The unit does not cover Nazi Germany in great detail. It focuses most closely on the years 1932-34, the period in which democracy was destroyed. There are many elements of the historical period which are covered only briefly, or not at all.

The essential principles of democracy that arise from the brainstorming activity in Focus question 1, Activity 1 should include, among others: free elections; free speech; free media; the right to organise and protest; the right to a fair trial with independent judges; respect for the rights of minorities.

Several of the ‘testimonies’ of people in Germany (Focus question 2) are composite creations based on historical documents and experiences. It is important that students realise that these are ‘constructed’.

There are many videos available on Nazi Germany. It is easy, however, for students to be seduced by Nazi propaganda film footage and images. Encourage students to critically analyse these images. Remind students that these are scenes designed to glorify the party and the leader after they came to power; they are not the reason for people voting for them in the first place.

Take care when comparing Germany with Australia. It is important that students understand the complexity of events in history before they try to translate the concepts involved to Australia. They also need to be made aware that it is very difficult to compare different historical places, times and cultures in anything but a fairly generalised way. Having said that, there is still great value in using the Nazi historical situation to encourage students to think about the dynamics of their own democratic society, and how those dynamics might be changed.

Resistance simulation

Some of the scenarios in the Resistance simulation in Focus question 3 are based on a real situation in Nazi Germany. This is a very valuable exercise for ‘personalising’ the period for students. The exercise has the greatest impact when the teacher does not explain the purpose of the ‘game’, and keeps control of the scoring - revealing the consequences at the end of each situation. Students should be encouraged to discuss each option carefully before choosing. Most students initially think they have to ‘win’, and the process of realising what it takes to ‘win’, and the consequences that follow resistance, is an enlightening one. It is important to stress at the end of the exercise that there were many Germans who tried, though usually quietly, to resist the Nazi regime.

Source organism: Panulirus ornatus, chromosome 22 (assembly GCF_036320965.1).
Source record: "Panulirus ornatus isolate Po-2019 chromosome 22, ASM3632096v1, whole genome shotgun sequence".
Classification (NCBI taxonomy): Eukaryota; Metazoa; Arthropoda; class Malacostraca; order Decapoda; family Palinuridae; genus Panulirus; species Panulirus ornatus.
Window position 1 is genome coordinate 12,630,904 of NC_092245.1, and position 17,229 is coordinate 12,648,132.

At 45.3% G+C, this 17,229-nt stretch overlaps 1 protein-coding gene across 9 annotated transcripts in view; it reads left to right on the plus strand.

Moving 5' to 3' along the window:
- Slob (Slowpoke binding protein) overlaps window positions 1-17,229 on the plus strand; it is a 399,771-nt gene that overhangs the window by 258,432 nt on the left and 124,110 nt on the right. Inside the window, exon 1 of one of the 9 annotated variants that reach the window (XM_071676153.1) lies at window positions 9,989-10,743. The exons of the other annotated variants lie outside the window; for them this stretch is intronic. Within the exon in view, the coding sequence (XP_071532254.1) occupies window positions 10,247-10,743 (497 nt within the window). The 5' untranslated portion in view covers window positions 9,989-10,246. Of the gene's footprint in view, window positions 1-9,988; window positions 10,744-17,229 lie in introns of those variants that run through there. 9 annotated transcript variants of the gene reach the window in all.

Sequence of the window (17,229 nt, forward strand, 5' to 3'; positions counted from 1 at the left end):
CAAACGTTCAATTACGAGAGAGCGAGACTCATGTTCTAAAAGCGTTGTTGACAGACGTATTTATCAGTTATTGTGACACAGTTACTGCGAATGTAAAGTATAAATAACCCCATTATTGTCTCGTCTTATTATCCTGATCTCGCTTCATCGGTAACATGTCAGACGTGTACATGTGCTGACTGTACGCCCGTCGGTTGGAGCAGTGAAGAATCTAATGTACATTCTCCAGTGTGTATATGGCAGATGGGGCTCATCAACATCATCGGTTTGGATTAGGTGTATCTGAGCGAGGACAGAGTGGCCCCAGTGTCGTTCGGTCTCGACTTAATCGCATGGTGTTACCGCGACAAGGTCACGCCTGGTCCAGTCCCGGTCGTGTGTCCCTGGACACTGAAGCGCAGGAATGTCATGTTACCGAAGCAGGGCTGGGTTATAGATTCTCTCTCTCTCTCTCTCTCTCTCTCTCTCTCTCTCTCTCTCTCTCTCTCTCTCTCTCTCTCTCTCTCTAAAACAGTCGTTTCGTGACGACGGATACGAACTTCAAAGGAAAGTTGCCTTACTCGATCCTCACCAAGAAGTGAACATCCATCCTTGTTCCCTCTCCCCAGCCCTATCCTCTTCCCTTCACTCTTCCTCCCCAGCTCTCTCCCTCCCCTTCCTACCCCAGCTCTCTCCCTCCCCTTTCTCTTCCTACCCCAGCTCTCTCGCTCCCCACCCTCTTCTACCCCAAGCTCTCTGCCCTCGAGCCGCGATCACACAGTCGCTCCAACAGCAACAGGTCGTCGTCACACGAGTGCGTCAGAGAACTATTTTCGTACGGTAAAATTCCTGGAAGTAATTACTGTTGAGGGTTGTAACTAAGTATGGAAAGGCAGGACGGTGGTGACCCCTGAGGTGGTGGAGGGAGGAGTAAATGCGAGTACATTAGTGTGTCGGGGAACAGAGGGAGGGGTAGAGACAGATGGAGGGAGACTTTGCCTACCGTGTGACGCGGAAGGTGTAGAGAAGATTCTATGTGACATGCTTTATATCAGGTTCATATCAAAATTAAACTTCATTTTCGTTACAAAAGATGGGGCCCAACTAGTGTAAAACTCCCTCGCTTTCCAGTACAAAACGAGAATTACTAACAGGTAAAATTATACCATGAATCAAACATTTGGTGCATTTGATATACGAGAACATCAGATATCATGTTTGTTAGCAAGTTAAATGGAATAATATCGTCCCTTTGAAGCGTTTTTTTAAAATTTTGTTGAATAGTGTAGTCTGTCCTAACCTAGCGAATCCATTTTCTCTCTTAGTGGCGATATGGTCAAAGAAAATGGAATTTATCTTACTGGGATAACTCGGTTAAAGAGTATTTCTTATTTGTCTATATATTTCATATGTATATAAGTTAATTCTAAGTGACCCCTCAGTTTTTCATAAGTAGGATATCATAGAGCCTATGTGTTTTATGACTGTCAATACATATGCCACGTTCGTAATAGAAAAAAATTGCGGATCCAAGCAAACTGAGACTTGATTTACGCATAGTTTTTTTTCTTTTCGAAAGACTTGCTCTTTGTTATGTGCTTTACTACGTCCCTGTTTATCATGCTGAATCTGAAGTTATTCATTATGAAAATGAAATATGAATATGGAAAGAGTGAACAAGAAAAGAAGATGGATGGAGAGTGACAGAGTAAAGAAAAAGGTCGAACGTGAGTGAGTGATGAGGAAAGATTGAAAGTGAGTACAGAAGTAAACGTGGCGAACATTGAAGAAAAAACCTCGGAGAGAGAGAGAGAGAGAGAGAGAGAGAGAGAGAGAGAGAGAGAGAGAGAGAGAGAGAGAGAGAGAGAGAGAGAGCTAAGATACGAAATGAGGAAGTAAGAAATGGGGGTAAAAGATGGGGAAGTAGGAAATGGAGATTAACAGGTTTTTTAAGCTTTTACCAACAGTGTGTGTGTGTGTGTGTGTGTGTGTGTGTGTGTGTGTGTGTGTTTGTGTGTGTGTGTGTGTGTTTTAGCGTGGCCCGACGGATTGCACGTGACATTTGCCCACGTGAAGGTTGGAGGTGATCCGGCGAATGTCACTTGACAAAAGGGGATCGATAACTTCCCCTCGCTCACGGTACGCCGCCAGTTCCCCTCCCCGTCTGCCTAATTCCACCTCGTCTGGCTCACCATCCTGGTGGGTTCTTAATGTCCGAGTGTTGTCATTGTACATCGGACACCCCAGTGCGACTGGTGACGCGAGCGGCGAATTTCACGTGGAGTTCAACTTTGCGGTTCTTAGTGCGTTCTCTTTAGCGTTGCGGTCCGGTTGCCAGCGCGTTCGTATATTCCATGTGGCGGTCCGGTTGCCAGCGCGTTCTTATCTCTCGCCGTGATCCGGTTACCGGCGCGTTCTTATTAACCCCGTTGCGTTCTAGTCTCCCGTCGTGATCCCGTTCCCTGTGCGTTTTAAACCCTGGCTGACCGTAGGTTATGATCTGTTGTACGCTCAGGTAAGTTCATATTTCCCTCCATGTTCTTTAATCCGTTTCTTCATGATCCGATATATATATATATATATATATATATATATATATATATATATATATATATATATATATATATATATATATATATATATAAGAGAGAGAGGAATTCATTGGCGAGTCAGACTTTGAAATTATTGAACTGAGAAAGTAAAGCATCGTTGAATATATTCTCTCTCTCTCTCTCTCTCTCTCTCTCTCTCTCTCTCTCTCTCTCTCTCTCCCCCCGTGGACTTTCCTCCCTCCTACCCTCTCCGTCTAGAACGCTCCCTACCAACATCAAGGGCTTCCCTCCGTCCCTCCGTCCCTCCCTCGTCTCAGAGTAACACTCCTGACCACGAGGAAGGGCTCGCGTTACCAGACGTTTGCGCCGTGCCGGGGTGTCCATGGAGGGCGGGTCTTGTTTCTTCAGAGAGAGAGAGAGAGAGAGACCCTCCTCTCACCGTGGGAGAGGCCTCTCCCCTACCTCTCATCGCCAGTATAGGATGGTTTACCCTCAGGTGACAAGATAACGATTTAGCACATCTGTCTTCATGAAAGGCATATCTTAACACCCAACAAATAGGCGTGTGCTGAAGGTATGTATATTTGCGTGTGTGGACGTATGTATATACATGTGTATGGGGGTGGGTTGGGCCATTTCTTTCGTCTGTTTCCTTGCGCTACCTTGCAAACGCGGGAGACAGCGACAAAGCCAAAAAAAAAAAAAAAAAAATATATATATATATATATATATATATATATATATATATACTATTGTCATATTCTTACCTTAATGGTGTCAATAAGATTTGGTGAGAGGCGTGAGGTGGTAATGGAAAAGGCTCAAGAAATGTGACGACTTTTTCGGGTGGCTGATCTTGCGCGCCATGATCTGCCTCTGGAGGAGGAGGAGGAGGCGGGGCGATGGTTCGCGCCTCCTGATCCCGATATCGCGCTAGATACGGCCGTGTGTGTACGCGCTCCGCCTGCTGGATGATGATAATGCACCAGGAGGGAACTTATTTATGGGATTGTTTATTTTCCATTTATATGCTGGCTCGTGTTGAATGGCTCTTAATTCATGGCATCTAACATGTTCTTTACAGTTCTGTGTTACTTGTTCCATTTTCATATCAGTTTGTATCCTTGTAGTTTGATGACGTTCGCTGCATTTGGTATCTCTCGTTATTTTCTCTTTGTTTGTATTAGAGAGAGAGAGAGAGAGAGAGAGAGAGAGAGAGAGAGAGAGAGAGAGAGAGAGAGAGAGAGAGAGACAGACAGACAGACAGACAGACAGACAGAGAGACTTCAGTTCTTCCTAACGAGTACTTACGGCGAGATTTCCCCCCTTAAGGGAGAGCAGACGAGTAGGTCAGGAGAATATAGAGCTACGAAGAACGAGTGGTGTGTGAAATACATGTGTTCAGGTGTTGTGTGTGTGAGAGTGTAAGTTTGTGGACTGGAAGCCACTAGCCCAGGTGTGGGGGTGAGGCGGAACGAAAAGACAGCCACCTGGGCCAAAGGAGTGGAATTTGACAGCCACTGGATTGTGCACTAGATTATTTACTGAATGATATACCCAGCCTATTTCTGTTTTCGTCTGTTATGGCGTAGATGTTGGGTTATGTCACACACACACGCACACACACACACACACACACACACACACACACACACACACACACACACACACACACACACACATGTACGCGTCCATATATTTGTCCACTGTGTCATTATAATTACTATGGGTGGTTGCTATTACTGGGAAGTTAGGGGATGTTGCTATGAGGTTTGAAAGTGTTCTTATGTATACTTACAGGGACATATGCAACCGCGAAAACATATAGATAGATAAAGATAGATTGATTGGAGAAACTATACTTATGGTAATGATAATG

Resistance consequences for Focus question 3, Activity 1

Read aloud to students after each scenario.

Situation 1

  1. You are OK.
  2. You are not discovered, but you are always anxious when you are there. Lose two points.
  3. This does not help your anxiety! Lose two points.
  4. There is terrible pressure placed on you to join. Lose two points from anxiety.

Situation 2

  1. This is noted and approved. You are OK.
  2. They are discovered. You are arrested and your parents gaoled. Lose four points.
  3. You are OK, though worried. Lose two points.
  4. You are OK.

Situation 3

  1. You are heard by a Brownshirt and bashed. Lose four points.
  2. You are heard by an informer and reported to the police. The Gestapo arrest and gaol you. Lose four points.
  3. You are OK, but feel very angry that you are not allowed to speak freely. Lose two points.
  4. You are OK.

Situation 4

  1. You are OK.
  2. Even helping indirectly will get you severely punished. Lose two points.
  3. You are not caught, but the strain on you is terrible. Lose three points.
  4. You are not caught, but the strain on you is terrible. Lose three points.

Situation 5

  1. Your friends are caught. Under torture they incriminate you. You are arrested, tried by a Nazi judge, and executed. Lose all points.
  2. The Gestapo have been watching, and you are caught. You are also arrested, tried by a Nazi judge, and executed. Lose all points.

Situation 6

  1. Some students complain about using the old books and you are sacked. Lose four points.
  2. Some students talk about this among themselves and are overheard by other staff members. You are sacked. Lose four points.
  3. Some students report you and you are sacked. Lose four points.
  4. This is noted and approved, and you are promoted.

Situation 7

  1. You are OK but find that you are being watched by judges and lawyers in future cases. Lose two points.
  2. You are OK but wonder how long you can continue to serve in a court when the government interferes in the justice system and accused people are not given a fair trial. Lose one point.
  3. You are sacked and replaced by a judge who is known for his Nazi loyalties. You live in fear that you will be arrested. Lose three points.